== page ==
About Thierry de LonguemarThierry de Longuemar is the vice president of finance and risk management of the Asian Development Bank (ADB). He previously served as vice president of finance and administration, a position he assumed in November 2011. He served twice as ADB treasurer and, in between, was vice president of finance at the African Development Bank. A French national, he has held a variety of positions in investment banks and has a Master in Business Administration from ESSEC in Paris.
By Thierry de Longuemar. Posted September 19, 2014
Over the past several decades, we have seen how the People’s Republic of China’s (PRC) high economic growth and increasing economic integration with other countries have led to a dramatic increase in the PRC’s clout in global output and trade. Just look at the facts. The PRC is the world's second largest economy, accounting for 12% of global gross domestic product in 2013. It is also the world's largest exporter and second largest importer, accounting for about 12% of world trade in 2013. Attracting more than $110 billion in foreign direct investment (FDI) in 2013, the PRC is the world's largest developing country recipient of FDI inflows. It is also the world's largest holder of FX reserves, with a total of $3.8 trillion in reserves at the end of 2013.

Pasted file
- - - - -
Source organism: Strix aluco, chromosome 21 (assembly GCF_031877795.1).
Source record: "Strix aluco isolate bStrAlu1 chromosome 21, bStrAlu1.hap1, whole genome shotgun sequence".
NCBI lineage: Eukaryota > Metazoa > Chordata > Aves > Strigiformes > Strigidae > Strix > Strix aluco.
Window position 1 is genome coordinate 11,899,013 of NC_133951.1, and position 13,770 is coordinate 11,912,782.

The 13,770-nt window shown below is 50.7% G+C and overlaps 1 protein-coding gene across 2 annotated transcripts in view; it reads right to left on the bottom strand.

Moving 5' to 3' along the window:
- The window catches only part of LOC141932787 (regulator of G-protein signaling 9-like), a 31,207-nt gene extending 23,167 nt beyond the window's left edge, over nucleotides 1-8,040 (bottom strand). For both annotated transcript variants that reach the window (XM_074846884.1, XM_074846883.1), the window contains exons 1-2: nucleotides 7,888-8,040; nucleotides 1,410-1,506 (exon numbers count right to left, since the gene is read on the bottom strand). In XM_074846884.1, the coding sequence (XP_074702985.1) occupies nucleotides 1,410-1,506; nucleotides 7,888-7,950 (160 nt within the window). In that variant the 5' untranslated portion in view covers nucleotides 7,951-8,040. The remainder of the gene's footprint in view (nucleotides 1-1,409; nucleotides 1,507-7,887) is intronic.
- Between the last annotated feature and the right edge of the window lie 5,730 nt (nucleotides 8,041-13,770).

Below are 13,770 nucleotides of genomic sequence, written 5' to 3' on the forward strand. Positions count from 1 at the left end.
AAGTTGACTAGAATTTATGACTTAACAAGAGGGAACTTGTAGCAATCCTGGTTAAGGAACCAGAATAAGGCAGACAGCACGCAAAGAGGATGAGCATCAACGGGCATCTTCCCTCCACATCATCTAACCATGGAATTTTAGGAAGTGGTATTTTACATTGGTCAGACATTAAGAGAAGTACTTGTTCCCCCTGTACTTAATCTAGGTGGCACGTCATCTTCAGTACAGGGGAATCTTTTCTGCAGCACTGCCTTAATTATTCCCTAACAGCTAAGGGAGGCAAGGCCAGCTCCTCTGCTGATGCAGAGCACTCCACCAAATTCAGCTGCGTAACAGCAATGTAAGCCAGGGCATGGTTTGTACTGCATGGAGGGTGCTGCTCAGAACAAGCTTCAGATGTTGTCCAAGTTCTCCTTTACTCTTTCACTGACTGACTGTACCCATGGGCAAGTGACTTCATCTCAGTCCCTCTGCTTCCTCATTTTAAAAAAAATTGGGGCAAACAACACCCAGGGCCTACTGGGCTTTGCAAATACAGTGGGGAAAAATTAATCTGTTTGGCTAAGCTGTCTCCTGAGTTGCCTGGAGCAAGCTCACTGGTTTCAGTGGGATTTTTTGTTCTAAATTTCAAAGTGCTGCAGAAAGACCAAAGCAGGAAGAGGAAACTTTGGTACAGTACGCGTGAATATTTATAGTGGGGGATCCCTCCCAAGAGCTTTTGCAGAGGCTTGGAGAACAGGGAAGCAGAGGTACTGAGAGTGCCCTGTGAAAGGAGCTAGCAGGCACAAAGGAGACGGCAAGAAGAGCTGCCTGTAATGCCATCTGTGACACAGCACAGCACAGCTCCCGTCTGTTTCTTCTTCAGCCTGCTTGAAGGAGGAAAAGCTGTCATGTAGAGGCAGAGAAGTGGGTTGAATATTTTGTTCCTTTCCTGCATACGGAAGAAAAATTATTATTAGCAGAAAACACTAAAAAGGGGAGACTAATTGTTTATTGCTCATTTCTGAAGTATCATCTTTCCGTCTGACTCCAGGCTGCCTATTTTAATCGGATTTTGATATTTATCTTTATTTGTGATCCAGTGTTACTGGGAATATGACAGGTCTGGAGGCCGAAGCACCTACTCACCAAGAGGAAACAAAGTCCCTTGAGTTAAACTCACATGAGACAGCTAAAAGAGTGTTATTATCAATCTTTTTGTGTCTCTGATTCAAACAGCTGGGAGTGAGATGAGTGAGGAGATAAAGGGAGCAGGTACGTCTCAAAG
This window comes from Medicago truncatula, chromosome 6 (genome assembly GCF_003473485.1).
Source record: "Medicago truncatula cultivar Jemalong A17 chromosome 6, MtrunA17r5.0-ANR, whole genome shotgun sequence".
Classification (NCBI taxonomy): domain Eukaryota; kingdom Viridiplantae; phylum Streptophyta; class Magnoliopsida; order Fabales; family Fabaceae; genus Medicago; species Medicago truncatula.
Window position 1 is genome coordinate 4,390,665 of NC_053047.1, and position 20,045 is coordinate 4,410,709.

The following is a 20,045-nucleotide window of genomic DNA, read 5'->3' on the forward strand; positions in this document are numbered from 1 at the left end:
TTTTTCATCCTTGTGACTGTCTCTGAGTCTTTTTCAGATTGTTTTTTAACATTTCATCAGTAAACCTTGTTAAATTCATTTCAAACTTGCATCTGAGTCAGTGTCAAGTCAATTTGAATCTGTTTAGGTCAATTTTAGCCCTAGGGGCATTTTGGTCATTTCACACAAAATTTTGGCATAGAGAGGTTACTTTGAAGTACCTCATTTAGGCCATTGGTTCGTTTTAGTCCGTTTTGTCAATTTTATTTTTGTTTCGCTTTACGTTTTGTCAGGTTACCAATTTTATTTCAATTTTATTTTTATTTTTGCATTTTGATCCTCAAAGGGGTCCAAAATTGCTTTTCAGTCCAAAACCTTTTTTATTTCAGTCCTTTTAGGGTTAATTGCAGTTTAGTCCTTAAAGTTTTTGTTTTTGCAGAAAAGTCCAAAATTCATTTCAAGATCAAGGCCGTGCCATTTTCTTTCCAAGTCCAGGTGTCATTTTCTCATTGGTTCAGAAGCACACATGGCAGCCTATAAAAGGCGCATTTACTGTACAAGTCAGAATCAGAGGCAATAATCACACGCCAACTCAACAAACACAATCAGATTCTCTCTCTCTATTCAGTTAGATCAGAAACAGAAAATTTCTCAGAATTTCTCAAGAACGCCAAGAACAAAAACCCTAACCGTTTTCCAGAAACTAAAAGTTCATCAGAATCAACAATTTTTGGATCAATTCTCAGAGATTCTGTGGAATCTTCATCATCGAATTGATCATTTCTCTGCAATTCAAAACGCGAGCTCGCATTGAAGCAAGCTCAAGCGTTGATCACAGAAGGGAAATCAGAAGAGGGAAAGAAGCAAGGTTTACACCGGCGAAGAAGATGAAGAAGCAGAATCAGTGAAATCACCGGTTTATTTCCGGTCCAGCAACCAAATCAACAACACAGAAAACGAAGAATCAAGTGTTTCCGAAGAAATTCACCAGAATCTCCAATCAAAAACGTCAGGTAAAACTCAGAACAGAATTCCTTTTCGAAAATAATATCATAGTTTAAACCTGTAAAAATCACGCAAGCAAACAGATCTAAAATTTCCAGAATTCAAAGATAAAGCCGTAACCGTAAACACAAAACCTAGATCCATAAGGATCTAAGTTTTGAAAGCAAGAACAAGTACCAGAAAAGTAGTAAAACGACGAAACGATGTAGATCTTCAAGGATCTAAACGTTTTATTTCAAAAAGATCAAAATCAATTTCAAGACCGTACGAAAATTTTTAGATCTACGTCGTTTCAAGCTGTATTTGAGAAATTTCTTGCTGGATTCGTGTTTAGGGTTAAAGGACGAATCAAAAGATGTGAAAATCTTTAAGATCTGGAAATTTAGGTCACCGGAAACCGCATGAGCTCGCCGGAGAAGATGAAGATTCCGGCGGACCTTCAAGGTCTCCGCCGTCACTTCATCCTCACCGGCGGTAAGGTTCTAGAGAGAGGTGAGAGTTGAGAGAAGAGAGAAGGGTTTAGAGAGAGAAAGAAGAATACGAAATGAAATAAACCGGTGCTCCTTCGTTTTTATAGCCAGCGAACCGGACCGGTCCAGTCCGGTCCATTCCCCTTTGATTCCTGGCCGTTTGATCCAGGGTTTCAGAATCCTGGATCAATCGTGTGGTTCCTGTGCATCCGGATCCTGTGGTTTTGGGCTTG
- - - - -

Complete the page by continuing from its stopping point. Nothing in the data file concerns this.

Subscribe / Connect to Asia Pathways
- Agriculture and natural resources
- Capacity development
- Climate change
- Finance sector development
- Governance and public sector management
- Industry and trade
- Information and Communications Technology
- Private sector development
- Regional cooperation and integration
- Social development and protection
- Urban development
- Video Blog
- Rebooting food systems to achieve the unfinished agenda of global food security
- Remittance inflows giving resilience to Bangladesh’s rural economy amid COVID-19
- Kazakhstan and the Kyrgyz Republic need more than energy access to promote clean fuels
- Which financing sources matter for private investment in renewable energy in Asia?
- Unraveling the linkages between agriculture and climate change